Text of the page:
Power Point Lecture Notes

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Radiotracers
• Introduction
• Design of a Radiotracer Experiment

Molecule labeled at specific location

Physical processes
• Applications and techniques
• Basic premise

Radioactive isotope behaves the same as stable isotope

Radioactive isotope easier to follow and detect
 Dilution 10-6 to 10-12

Chemistry of element monitored by isotope behavior

Trace dynamic mechanisms

Also used to evaluate isotope effect
 Slight differences in kinetics due to isotopic mass differences
• Used in biology, chemistry
4-1
Radiotracer experiments
• Basic assumptions of experiments
• radioactive isotopes behave as the stable isotope

difference in masses can cause a shift in the reaction rate or
equilibria (the isotope effect)

in most cases isotope effect does not significantly affect
radioisotope method

Isotope effect related to square root of the masses
 Largest in small masses (i.e., H)
* Not as reliable with H, C limited in intermolecular
reactions
• radioactivity does not change the chemical and physical properties
of the experimental system

Need to consider amount of activity

Biological effects limited in short term

Limit physical effects (i.e., crystal damage, radicals)

Limited impact of daughter
 Different chemical form
4-2
Radiotracer experiment
•
•
•
•
•
biological studies there is no deviation from the normal physiological state

Chemical compound level should not exceed normal concentration

specific activity of tracer must be sufficient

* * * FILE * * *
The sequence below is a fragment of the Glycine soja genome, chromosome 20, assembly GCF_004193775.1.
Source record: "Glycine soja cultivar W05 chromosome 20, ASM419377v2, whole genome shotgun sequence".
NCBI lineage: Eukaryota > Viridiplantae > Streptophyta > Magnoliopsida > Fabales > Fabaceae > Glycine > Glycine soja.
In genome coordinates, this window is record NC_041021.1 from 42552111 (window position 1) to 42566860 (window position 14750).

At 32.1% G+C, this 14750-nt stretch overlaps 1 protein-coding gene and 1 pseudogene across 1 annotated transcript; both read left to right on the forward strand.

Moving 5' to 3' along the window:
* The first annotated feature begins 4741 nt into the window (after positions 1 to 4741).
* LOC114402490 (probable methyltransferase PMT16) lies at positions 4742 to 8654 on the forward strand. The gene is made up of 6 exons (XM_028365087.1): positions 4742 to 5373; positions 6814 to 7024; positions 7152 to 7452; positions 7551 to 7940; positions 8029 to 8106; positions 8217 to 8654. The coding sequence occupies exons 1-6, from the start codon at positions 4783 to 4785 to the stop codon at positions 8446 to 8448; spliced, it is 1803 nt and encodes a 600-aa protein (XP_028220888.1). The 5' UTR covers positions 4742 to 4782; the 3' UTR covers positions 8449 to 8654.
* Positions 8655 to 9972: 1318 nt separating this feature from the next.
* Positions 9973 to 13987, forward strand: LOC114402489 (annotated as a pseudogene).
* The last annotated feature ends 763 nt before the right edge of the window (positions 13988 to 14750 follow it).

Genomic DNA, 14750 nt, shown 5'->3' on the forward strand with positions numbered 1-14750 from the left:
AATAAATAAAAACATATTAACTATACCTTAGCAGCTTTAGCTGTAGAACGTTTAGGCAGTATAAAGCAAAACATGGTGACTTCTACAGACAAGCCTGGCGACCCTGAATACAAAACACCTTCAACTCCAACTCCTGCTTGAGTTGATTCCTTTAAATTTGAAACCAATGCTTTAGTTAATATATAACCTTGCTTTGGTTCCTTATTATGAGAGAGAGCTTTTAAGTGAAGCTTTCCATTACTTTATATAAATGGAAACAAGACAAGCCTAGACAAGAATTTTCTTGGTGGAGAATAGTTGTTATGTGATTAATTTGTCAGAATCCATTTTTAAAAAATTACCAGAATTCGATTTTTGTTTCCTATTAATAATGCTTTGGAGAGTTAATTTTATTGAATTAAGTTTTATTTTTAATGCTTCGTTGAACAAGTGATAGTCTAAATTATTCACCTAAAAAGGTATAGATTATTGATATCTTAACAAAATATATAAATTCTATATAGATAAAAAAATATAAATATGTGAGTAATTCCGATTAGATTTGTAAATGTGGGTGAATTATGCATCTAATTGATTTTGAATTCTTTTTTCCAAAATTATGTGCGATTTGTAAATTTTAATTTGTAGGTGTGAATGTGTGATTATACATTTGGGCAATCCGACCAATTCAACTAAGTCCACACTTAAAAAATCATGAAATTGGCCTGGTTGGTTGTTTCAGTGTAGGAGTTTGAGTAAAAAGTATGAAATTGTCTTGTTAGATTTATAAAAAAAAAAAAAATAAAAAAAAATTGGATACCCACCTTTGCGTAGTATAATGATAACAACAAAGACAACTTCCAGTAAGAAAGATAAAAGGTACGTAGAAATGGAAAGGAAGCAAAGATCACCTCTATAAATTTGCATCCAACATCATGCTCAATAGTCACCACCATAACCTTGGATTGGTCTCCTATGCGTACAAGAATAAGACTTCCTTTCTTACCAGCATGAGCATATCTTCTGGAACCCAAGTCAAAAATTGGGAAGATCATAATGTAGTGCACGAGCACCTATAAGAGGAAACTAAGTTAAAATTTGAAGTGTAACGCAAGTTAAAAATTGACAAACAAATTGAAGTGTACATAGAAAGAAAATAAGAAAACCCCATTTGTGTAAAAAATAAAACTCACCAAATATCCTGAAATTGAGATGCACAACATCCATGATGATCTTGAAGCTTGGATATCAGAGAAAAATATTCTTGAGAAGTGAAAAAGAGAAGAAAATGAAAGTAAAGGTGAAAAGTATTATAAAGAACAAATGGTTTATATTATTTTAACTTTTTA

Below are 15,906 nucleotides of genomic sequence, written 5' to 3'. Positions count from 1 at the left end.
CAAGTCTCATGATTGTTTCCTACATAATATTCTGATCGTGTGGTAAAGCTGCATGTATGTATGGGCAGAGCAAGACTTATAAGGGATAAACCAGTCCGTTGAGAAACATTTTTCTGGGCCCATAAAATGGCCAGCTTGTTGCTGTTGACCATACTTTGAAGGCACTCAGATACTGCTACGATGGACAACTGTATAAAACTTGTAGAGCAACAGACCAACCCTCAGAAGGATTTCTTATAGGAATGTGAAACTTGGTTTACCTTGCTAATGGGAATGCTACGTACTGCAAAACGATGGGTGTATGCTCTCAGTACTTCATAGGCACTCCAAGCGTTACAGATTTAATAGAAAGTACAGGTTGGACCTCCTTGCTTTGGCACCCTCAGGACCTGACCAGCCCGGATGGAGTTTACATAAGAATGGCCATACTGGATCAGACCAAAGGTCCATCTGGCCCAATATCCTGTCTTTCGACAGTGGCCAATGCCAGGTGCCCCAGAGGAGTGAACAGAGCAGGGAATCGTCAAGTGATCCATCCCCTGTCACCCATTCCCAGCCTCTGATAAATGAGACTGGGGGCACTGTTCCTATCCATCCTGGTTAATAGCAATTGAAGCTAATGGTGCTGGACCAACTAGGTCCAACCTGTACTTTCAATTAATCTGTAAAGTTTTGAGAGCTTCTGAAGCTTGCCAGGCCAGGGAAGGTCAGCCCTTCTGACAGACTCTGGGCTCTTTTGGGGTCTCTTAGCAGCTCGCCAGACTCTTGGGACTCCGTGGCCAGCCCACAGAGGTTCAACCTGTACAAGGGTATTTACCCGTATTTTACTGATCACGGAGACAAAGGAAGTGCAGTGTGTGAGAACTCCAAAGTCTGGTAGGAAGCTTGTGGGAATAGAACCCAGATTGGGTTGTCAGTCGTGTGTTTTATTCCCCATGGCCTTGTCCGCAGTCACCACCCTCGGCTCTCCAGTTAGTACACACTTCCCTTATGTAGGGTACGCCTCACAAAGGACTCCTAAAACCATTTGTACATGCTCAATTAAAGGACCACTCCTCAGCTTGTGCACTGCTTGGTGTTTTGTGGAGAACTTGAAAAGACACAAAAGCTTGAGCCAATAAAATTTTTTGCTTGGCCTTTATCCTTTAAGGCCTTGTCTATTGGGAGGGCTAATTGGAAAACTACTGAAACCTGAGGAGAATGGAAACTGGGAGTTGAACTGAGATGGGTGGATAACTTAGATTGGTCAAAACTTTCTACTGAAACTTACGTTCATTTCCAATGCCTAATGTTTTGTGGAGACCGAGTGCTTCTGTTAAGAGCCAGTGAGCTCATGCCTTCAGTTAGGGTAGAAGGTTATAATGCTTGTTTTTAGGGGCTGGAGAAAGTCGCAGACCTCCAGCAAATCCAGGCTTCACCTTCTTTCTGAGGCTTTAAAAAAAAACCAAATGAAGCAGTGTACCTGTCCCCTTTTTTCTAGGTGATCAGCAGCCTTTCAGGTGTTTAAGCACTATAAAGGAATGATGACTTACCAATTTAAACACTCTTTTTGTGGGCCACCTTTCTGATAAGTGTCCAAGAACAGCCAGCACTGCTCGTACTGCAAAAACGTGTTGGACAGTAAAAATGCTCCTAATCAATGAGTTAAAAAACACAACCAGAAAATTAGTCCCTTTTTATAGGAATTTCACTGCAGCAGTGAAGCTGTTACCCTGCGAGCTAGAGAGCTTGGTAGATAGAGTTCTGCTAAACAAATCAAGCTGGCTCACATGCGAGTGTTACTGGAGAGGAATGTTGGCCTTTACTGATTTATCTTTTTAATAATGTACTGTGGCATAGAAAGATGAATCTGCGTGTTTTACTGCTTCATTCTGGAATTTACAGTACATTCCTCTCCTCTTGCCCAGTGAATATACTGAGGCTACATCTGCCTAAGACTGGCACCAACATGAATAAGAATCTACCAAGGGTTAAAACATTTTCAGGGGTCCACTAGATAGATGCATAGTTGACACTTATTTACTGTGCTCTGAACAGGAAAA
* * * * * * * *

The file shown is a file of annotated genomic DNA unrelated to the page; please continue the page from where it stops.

 Shorted lived isotopes better
Chemical and physical form of the radionuclide compound same as
unlabeled

Need to consider sorption to surfaces or precipitation
 Radionuclide often in concentration below saturation
 Precipitates due to presence of stable isotope
radionuclide and the stable nuclide must undergo isotopic exchange

Redox behavior and speciation
Radiochemical purity

Activity due to single isotope
Only labeled atoms are traced

Radioisotope due to compound not free isotope or other chemical
form
4-3
Experimental considerations
• Suitable isotope
 Half-life
 Too short difficult to use
 Too long need to much isotope
 Decay mode
 Gamma eases experiments
 Availability
 Production method
 generator
4-4
4-5
Labeled compounds
•
•
•
•
Specifically labeled

labeled positions are included in name of compound

Greater than 95% of the radioactivity at these positions.
 i.e., aldosterone-1, 2-3H implies that <95% of the tritium label
is in the 1 and 2 positions.
Uniformly labeled

compounds labeled in all positions in a uniform pattern.
 L-valine-14C (U) implies that all carbon atoms in L-valine are
labeled with equal amounts of 14C
Nominally labeled

some part of the label is at a specific position

no other information on labeling at other positions
 cholestrol-7-3H (N) some tritium is at position 7, but may also
be at other positions
Generally labeled

compounds (usually tritium) with a random labeled distribution

Not all positions in a molecule labeled
4-6
Synthesis
• Labeled compounds include
14C

3H

• Carbon

Need to consider organic reactions for labeling

Biosynthesis
 Photosynthetic
 Microbial
• Hydrogen

reduction of unsaturated precursors

Exchange reactions

Gas reactions
4-7
Physical processes
• Location in a system

Precipitation, sorption
 Measure change in
solution
concentration

Separations
 Ratio of isotope in
the separation
process
* Ion exchange,
solvent
extraction

Reaction mechanisms
 Intermediate
reaction molecules
 Molecular
rearrangements
4-8
Isotope effects
• Based on kinetic differences or equilibrium differences

0.5 mv2
 Mass is different
• Distillation

Mass difference drives different behavior
• Effects can be seen approaching equilibrium
• Kinetic isotope effects are very important in the study of chemical
reaction mechanisms

substitution of a labeled atom for an unlabeled one in a
molecule causes change in reaction rate for Z < 10

change can be used to deduce the reaction mechanism
• change in reaction rate due to changes in the masses of the
reacting species due to differences in vibrational frequency along